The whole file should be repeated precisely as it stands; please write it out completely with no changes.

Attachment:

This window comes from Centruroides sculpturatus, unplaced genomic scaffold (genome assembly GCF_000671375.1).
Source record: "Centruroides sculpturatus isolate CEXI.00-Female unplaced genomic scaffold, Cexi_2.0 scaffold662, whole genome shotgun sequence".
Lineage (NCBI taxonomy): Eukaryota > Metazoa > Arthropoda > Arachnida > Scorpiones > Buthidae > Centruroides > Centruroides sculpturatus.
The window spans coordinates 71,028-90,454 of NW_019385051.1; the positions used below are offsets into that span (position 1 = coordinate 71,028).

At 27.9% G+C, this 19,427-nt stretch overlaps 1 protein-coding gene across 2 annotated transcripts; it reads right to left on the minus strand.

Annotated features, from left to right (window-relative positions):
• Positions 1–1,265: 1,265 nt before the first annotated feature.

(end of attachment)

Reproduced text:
This window comes from Centruroides sculpturatus, unplaced genomic scaffold (genome assembly GCF_000671375.1).
Source record: "Centruroides sculpturatus isolate CEXI.00-Female unplaced genomic scaffold, Cexi_2.0 scaffold662, whole genome shotgun sequence".
Lineage (NCBI taxonomy): Eukaryota > Metazoa > Arthropoda > Arachnida > Scorpiones > Buthidae > Centruroides > Centruroides sculpturatus.
The window spans coordinates 71,028-90,454 of NW_019385051.1; the positions used below are offsets into that span (position 1 = coordinate 71,028).

At 27.9% G+C, this 19,427-nt stretch overlaps 1 protein-coding gene across 2 annotated transcripts; it reads right to left on the minus strand.

Annotated features, from left to right (window-relative positions):
• Positions 1–1,265: 1,265 nt before the first annotated feature.